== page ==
DAY 340..Another Cape

Friday 30th September 2016

A brief outline for fellow kayakers:
64kms paddled,
Northerly wind 9 to 15 knots,
Northerly swell only 1 meter,
32,640 strokes paddled,
11 hours on the water,
4 checkpoints along the way,
Approx 10 minutes stop each time,
Approx speed 6.11kms per hour. A tad slow!

Now for the story of the day: 

At 6.30am, off I head with a dry mouth and a tight feeling in my stomach. It’s like a millpond as I leave Opunake, but we are protected from the northerly wind that’s blowing up towards the Cape. All I can think is “How far will I get before it turns into a head-on battle?” First check-point was perfectly okay. Now I need some luck! 14kms to the tip of the Cape and now all I can think about is how close I can get before I get slammed by the wind and the swells coming round this particularly unpleasant section. I try hard not to think about what I had read in Paul Caffyn’s book about how he couldn’t see the lighthouse because the swells where so huge!! I knew it wouldn’t be that bad. But I also knew that Mother Nature wasn’t going to allow me to have an easy passage round and past this treacherous Cape.

Then, 4kms before I get to my checkpoint, we are slowed by the wind, a current and bigger swells coming straight at me! Eventually I get into a position to be able to chat to Anna on the VHF and said “Let's see what it’s like round at the boat ramp,” because I had another 4kms before having to make a decision on whether to end the day there or continue. Just to make matters a little tougher, a small rain storm came through as well, but there seemed to be lighter skies towards New Plymouth. As I passed behind all the surf breaks, I also noticed that it seemed somewhat calmer further up the coast. Much to Anna’s surprise, I said I was going to aim for Okura, some 22kms away and that the time would probably be really slow; an estimated 4 hours. The pace didn’t improve any and a whole lot of patient determination and not a few blisters later, at last I managed to VHF Anna to say “Hi. I’ll see you in New Plymouth!” But it took me another 12kms, it was a really slow slog to get there as I had tried unsuccessfully to get closer in to the shore.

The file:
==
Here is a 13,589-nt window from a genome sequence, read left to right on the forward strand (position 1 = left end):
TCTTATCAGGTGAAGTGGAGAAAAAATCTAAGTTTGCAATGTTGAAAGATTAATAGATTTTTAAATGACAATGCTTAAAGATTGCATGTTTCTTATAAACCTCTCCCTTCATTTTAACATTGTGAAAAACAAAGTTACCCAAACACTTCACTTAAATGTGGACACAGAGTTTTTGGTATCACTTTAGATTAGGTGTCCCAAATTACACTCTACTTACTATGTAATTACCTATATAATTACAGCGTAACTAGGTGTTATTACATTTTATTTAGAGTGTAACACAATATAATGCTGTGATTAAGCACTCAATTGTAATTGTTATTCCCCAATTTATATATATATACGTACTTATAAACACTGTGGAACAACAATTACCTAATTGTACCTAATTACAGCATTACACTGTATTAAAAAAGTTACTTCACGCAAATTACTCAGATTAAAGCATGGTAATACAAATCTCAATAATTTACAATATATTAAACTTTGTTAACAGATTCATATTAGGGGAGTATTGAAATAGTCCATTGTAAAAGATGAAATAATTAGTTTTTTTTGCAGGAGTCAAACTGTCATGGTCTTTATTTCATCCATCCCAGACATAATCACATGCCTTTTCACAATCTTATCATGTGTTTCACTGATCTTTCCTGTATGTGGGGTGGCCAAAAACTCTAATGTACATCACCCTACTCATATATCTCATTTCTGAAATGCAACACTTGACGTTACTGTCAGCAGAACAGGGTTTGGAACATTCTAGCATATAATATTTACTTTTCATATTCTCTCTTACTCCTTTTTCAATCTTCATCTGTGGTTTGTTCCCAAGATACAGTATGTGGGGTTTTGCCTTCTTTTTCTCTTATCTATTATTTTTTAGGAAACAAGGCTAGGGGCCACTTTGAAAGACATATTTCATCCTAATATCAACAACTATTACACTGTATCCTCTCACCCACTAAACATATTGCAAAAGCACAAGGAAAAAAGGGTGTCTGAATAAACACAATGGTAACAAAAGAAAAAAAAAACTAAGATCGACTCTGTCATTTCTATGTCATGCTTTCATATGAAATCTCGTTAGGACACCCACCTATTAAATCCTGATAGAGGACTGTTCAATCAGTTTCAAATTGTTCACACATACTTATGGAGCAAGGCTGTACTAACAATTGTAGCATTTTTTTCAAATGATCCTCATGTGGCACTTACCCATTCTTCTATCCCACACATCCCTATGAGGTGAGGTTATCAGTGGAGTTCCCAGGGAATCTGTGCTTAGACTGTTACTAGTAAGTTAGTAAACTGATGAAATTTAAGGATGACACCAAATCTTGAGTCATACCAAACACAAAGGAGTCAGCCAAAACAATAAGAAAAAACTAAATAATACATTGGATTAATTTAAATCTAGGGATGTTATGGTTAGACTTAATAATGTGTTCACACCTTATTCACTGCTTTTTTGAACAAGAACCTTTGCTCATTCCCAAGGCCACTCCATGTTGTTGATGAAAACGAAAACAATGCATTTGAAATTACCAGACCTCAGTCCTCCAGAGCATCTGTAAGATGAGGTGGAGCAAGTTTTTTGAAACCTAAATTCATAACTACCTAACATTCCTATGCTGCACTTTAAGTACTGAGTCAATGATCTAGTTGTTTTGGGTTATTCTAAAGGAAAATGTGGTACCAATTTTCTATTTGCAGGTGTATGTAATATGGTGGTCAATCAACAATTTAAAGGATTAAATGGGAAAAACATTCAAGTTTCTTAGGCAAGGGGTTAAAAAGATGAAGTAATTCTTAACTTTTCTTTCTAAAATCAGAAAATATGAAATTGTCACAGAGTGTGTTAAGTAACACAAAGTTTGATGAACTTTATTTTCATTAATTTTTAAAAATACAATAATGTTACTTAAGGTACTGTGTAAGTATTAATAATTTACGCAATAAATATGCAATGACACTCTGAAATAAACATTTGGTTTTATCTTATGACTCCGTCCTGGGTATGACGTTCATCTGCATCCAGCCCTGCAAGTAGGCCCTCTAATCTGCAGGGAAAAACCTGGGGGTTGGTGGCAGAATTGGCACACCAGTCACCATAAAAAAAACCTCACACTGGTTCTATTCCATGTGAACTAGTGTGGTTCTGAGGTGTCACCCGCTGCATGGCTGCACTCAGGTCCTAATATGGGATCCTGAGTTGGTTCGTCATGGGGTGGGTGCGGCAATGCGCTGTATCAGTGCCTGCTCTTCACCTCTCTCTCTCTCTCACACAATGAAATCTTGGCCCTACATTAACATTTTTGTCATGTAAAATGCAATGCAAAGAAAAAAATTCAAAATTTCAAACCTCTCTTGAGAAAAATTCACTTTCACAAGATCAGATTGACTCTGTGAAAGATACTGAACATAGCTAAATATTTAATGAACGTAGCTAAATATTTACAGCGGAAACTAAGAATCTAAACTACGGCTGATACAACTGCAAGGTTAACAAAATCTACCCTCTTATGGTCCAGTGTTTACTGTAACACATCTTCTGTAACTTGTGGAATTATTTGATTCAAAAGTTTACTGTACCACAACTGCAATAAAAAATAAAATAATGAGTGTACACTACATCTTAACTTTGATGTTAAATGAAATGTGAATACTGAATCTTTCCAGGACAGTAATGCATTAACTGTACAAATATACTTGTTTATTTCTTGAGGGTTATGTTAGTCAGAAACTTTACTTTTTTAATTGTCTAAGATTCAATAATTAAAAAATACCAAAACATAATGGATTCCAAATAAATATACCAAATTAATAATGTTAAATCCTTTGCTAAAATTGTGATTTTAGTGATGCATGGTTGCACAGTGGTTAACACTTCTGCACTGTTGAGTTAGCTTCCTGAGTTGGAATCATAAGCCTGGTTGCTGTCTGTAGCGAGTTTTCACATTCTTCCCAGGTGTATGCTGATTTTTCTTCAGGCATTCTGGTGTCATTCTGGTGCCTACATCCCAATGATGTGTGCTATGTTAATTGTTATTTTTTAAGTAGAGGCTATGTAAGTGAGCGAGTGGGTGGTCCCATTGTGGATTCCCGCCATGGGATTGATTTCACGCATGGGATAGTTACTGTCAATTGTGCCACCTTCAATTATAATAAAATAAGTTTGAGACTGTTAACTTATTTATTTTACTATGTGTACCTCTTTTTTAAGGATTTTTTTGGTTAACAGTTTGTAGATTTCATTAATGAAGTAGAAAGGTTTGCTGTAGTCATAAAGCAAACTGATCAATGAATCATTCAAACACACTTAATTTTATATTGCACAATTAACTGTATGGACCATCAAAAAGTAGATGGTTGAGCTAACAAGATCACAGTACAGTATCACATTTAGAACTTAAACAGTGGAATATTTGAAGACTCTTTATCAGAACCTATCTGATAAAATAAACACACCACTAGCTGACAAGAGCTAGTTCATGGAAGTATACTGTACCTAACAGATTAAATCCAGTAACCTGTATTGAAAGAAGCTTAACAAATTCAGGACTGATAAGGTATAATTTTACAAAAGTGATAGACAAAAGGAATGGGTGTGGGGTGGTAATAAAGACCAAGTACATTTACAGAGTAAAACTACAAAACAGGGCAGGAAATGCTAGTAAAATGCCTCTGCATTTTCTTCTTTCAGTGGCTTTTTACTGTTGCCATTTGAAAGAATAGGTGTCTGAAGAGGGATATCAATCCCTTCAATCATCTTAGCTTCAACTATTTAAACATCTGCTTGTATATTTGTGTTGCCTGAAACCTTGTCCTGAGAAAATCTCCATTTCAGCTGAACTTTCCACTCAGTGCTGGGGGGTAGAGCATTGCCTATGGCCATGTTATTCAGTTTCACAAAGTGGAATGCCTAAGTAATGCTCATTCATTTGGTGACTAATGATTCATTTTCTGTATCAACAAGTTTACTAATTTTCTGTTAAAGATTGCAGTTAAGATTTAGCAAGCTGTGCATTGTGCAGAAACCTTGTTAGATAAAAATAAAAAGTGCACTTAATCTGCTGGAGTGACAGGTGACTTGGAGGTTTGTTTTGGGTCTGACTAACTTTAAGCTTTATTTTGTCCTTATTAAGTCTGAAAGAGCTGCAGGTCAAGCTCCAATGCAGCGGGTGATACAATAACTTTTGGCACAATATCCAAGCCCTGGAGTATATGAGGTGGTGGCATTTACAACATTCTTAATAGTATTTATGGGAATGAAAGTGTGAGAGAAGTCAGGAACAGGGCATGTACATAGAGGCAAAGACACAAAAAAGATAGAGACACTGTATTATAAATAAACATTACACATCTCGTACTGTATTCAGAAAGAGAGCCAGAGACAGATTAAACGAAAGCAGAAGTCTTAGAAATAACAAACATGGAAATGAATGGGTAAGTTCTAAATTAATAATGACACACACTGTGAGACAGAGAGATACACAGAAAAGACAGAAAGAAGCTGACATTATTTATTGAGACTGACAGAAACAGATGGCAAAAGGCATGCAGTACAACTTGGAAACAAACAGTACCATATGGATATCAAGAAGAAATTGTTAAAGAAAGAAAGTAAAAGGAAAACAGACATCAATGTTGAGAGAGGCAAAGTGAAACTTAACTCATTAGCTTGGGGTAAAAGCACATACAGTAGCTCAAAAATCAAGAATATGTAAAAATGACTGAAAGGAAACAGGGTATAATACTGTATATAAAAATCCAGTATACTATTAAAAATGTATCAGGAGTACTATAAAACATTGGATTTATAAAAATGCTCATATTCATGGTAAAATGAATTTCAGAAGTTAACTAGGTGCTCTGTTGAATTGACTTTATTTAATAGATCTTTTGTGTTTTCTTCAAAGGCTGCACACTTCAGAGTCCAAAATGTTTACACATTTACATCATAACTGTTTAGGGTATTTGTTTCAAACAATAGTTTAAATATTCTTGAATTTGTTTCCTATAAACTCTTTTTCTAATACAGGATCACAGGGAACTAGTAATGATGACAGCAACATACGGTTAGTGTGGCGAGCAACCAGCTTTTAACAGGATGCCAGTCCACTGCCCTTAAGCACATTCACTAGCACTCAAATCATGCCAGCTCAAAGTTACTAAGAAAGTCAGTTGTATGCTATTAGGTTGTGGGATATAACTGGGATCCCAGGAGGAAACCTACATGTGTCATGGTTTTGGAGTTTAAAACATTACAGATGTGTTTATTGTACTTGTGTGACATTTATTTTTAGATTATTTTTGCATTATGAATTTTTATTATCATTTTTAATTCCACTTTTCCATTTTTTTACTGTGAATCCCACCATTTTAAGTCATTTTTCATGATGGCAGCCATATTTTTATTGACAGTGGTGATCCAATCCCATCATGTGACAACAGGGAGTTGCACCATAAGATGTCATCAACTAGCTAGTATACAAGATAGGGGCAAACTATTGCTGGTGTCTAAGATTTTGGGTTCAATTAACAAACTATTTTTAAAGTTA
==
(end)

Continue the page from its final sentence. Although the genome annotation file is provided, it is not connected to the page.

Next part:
I had to work really hard for every kilometre today. Eventually the day is a success and, as I paddle past Back Beach, seagulls dive bomb me. I dare them to try and peck my head and I was ready for them to try and fly off with my hat! Then it was the last straight, in the lee of the rock wall and into New Plymouth harbour. Today, a couple of news reporters from the Taranaki Daily News came to say “Hi!”. Thanks guys, for coming out on a wet and windy Friday evening, it was good to chat. Thanks, too, to Sharon for the long chat. It’s great meeting like-minded people who have been following my blog.

At last, we’re parked up at the campsite. I’m tired and hungry. I’m making do with some Whittakers chocolate while Anna and I cook some steak and veggies and wait for Jase to return with some hot chips to have with a well-deserved dinner. In the meantime, I’ve also been busy treating a few too many blisters, which is what happens when I only get to paddle a few days each month, my hands get soft!! Now it’s windy and raining but, actually, I don’t care. Bed is calling and I need a good night’s sleep. No need for weather checking tomorrow, that’s for sure!

My smiles today:
New Plymouth, we have arrived!
Jase being there to welcome me when I land.
Anna has fully mastered her support crew duties.
Eat, sleep, paddle, repeat!
Meeting Sharon.
More blisters!
VHF working again.

My thoughts today:
You are braver than you believe, stronger than you seem and smarter than you think!

Goodnight from us all. 

Ma Te Wa.

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Hi, New Plymouth!

Hi, New Plymouth!

Rocks by Back Beach.

Rocks by Back Beach.